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It's not exactly X-ray vision but many experienced radiologists can see more than 100 shades of gray — a "superhuman" level of sight that helps them pick out tumors in a mammogram. But even with that "power" and the latest digital mammography machines that show thousands of shades of gray, it is still difficult to pick out all of the potential tumor spots because they look so similar to healthy areas.

To help, Dr. Andrew F. Laine, associate professor of radiology and biomedical engineering, and colleagues are wrapping up a multi-year project to develop a digital mammography "spellchecker." Dr. Suzanne Smith, associate professor of clinical radiology, Dr. Edward Nickoloff, professor of clinical radiology, and Yinpeng Jin, one of Dr. Laine's doctoral students, collaborated with him to develop the computer-aided diagnostic tool that points out early lesions that may turn out to be cancerous.

"Many lesions are observable in a radiograph, but they are very subtle. We hope to reduce the number of missed lesions with our approach," says Dr. Laine, who is also director of the Heffner Biomedical Imaging lab. The tool allows radiologists to focus or "hunt" for possible lesions in various views of the mammogram, from coarse to fine levels of detail. Dr. Laine and his lab staff use digital image processing techniques to tear images apart into more simple components, fine tune them and "glue" them back together, resulting in clearer images while retaining the original's wealth of information.

The effort to improve mammography led Dr. Laine and Dr. Smith, director of the Breast Imaging Center at Columbia, into exploring other technologies. They worked with a company, Dobi of Mahwah, N.J., to develop a prototype machine that uses optical imaging, a technique that shines light through tissues enabling detection of blood flow and rates of profusion.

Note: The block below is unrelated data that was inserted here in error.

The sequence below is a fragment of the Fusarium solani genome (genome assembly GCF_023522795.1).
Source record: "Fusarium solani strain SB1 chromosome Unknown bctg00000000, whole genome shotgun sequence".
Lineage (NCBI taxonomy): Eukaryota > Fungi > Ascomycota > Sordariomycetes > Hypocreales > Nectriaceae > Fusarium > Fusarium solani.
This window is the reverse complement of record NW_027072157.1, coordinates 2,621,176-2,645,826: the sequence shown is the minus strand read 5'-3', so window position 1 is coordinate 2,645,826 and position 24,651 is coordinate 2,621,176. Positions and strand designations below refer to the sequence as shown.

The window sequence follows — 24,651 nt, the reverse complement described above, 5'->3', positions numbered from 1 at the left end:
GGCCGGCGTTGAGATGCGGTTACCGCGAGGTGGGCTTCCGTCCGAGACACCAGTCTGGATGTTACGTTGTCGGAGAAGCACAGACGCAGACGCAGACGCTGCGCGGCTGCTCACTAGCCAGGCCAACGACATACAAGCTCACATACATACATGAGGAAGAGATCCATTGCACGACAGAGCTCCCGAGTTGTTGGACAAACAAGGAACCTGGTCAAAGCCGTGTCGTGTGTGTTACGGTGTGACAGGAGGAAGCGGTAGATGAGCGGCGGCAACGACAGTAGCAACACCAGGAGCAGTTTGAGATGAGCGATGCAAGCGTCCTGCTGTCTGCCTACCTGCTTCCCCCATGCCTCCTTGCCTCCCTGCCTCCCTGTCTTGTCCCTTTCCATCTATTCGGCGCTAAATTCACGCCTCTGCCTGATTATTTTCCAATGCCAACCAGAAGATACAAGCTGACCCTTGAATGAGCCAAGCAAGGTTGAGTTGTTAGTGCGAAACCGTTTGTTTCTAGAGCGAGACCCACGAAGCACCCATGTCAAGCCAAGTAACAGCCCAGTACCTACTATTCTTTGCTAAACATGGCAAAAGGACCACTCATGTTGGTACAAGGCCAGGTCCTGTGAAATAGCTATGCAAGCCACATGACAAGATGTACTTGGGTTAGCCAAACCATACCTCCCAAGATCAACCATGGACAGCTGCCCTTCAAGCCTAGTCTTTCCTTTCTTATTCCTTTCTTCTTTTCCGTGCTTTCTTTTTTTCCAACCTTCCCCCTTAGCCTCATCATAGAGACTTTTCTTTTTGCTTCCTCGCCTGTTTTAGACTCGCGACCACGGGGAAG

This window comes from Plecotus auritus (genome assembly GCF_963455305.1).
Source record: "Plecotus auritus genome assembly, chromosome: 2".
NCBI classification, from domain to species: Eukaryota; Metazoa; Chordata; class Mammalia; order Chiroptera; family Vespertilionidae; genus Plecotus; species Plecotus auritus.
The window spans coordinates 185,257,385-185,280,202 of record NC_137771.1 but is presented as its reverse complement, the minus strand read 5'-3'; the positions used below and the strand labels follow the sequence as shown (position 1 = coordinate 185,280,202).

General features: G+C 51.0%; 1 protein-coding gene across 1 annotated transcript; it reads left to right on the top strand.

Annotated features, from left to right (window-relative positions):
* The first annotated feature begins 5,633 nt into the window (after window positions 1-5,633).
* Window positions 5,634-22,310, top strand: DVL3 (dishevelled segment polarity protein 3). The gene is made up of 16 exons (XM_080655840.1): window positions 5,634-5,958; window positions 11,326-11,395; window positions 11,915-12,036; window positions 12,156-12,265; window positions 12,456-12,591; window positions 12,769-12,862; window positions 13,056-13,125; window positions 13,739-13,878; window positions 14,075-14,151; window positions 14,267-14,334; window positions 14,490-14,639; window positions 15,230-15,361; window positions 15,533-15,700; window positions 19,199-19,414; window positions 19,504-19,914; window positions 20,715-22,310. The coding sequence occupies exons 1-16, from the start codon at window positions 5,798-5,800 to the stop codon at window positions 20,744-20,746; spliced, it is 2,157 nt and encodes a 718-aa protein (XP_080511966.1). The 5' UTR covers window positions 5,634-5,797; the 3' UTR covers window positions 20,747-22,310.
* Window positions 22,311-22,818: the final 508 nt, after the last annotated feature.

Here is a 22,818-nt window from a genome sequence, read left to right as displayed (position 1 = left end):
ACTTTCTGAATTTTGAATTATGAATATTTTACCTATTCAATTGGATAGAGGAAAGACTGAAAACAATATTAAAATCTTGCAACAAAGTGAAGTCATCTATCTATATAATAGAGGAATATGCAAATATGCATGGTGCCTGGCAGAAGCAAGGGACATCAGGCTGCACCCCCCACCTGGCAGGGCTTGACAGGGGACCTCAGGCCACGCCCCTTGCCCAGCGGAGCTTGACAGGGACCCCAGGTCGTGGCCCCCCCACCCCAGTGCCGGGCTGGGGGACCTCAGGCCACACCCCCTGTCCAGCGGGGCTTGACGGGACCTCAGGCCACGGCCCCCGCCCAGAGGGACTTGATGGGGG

The machine first gently squeezes the breast, to push blood out of the tissue, and takes multiple, near real-time images as it releases the pressure and allows blood to flow back into the tissue. The machine can measure which parts of the tissue receive more blood, such as tumors, because the hemoglobin in blood absorbs light.

The technology has some advantages over X-rays because it does not send radiation into a patient and is more comfortable than a traditional mammogram. It is especially helpful for detecting tumors that are close to the rib cage, which are difficult to ascertain in an X-ray because the bone and tumors both show up as white areas, Dr. Laine says.

Dr. Laine's interdisciplinary projects are fruits of the closer ties that Dr. Philip O. Alderson, James Picker Professor and chairman of radiology, and Dr. Van C. Mow, Stanley Dicker Professor of Biomedical and Orthopedic Bioengineering and chairman of Biomedical Engineering, helped forge between their respective departments in the 1990s. Many of the biomedical engineering faculty members, including Dr. Laine, have joint appointments in radiology and offices in Morningside and Washington Heights to bring them closer to clinicians and basic science researchers.

"We are interested in imaging structures at the molecular, cellular, tissue, and organ levels of analysis. We're working on cutting-edge, interdisciplinary problems of medicine with the goals of early diagnosis, better treatment protocols, and imaging-based therapies," Dr. Laine says.

The research was funded by the U.S. Army and the Whitaker Foundation.

—Matthew Dougherty


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